Just damned interesting.
"Curse of the Red-Headed Mummy" appeared twice? I don't think I knew.
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I'm glad you didn't pepper me with questions. Condiment I know much more than what is in those brief quotes, other than what happened to the remains.
I've toured the salt mine at Salzburg. It's pretty interesting how they used to mine it. They didn't use pick and shovel. They simply flooded a portion of the mine with fresh water, let it sit, drained the brine out of the mine, and then evaporated the water leaving the salt behind. It was a lot less labor intensive than carrying buckets of salt out.
If any of you are ever in that area it's worth the trip. Great museum, fascinating mine and a creepy bone house. Who could ask for more?
Give him a good haircut and wire rimmed glasses, and he'd be a dead ringer for my husband.
BTW, my husband's Y-chromosome DNA results came back from National Geographic -- I can't remember the exact haplogroup, but basically he's "generic white guy."
My mom's mito DNA came back as A2, basically North American Native American, which only confirms what I knew from family history and genealogy and census reports, that great-grandma was 1/2 Chippewa. I guess this means that her mother was Chippewa, and so forth.
I have a hard time getting these people, both extremely intelligent and well educated, to understand about the limitations of this type of DNA testing. They don't really understand why there's not more of all the others thrown into the mix showing up in the results.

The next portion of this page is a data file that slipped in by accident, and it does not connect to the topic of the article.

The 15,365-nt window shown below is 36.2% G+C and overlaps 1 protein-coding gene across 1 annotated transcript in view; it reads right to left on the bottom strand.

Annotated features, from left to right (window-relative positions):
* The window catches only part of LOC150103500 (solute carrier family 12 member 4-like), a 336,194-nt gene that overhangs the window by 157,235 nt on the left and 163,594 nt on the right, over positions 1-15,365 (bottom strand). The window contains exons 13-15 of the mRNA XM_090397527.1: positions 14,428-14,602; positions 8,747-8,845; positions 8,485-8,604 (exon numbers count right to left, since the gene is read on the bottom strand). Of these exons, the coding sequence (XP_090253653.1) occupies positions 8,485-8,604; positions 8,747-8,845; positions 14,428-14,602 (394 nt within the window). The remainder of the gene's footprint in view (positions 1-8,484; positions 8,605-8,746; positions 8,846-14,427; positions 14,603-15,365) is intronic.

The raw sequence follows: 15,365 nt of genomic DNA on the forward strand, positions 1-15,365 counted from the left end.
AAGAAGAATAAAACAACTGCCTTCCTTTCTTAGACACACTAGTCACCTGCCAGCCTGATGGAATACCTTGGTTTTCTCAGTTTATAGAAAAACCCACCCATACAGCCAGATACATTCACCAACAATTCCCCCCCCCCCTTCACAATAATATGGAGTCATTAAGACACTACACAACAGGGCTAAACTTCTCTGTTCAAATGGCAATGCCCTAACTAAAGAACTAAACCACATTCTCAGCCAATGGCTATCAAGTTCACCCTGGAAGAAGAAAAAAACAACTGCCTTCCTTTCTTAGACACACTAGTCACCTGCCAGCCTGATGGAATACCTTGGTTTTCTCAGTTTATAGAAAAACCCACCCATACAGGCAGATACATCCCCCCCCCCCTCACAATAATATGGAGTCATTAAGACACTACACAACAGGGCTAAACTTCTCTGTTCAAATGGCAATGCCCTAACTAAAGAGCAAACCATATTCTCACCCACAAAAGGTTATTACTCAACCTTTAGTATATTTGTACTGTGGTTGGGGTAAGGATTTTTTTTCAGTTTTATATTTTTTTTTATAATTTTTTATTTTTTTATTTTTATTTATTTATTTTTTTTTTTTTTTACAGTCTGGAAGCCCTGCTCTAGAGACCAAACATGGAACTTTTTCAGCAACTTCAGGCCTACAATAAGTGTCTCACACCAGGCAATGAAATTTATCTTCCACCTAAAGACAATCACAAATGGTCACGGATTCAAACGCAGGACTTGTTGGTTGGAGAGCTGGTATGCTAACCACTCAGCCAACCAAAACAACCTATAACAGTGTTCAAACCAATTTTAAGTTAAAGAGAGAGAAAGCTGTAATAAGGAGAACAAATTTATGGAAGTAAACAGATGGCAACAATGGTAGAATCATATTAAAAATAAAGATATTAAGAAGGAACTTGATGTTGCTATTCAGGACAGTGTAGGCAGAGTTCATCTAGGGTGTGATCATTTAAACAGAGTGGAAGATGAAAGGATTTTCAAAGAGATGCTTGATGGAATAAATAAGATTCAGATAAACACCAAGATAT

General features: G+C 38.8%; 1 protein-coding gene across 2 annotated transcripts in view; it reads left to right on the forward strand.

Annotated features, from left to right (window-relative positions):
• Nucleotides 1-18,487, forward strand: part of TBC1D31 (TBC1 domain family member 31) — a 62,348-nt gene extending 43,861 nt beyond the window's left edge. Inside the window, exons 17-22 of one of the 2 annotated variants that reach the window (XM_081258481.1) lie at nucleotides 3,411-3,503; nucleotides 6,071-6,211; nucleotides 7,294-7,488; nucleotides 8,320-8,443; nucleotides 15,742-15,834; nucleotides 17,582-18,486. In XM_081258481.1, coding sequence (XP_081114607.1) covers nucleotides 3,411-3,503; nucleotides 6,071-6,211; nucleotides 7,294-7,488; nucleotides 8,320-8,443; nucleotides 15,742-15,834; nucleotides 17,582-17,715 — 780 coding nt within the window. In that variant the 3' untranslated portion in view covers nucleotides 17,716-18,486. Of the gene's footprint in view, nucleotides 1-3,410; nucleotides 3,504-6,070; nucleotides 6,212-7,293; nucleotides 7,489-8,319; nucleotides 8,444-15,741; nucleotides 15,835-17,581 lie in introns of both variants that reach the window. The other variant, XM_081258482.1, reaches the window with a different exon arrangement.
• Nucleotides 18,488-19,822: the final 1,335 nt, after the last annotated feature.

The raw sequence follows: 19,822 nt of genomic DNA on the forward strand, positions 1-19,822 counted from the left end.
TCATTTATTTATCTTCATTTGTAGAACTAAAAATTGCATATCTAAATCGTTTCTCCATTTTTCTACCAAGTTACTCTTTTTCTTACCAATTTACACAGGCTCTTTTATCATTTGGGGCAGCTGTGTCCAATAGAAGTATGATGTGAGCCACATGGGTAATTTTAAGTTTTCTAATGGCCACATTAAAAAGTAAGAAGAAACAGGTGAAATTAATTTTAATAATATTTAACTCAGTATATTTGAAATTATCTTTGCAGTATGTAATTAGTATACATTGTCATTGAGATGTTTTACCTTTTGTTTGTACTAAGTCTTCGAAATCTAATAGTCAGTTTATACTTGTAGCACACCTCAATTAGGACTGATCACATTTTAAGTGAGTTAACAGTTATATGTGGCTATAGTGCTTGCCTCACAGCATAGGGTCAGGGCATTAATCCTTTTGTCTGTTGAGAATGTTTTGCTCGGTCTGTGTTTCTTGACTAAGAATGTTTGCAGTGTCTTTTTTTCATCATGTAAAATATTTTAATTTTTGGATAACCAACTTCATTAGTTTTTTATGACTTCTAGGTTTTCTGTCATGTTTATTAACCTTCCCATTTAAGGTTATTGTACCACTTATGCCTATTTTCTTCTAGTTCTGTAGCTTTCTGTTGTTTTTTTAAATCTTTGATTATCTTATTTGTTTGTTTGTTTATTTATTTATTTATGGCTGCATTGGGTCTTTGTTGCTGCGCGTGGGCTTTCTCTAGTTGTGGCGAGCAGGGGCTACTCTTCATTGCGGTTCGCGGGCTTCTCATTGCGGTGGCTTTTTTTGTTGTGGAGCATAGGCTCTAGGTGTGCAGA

Beautiful. Looks like a place I would feel comfortable calling home. Sure would like to see it.
Fascinating ... do they just have a limited amount of space for a cememtery? Is it more efficient to stack up bones in a building?
I recently read a thriller that used the bone house as the focal point of the plot about a treasure buried during the middle ages. Can't remember the name or the author.
I went to the site, read it all and found it facinating that such well preserved remains and artifacts were discovered.
Unfortunately, the ancient remains of the Man in the Salt were given a Christian burial, which, while appropriate for the mid-18th century, probably means there's nothing left of them.
The town cemetery is small (maybe 1/4 acre) and from what I can tell Europe has had a problem with room for their buried dead for awhile.
I watched a documentary a few years back that said medieval Paris got to the point where dead bodies were spilling into basements and the graves of my German ancestors no longer exist cuz they are under the next go around. (I think grandpa gets a stone for about 30 years unless someone continues the upkeep.)
I don't think they actively use the bone house anymore but I can't remember why. I would have no problem with going back to find out!
It's been awhile but I do remember a diagram of the burial plots. They did discovered remains.
But what is really amazing is the artifacts that were discovered and exhibited. I actually enjoyed the Hallstatt Museum more than the British Museum. An archaeological buff's dream.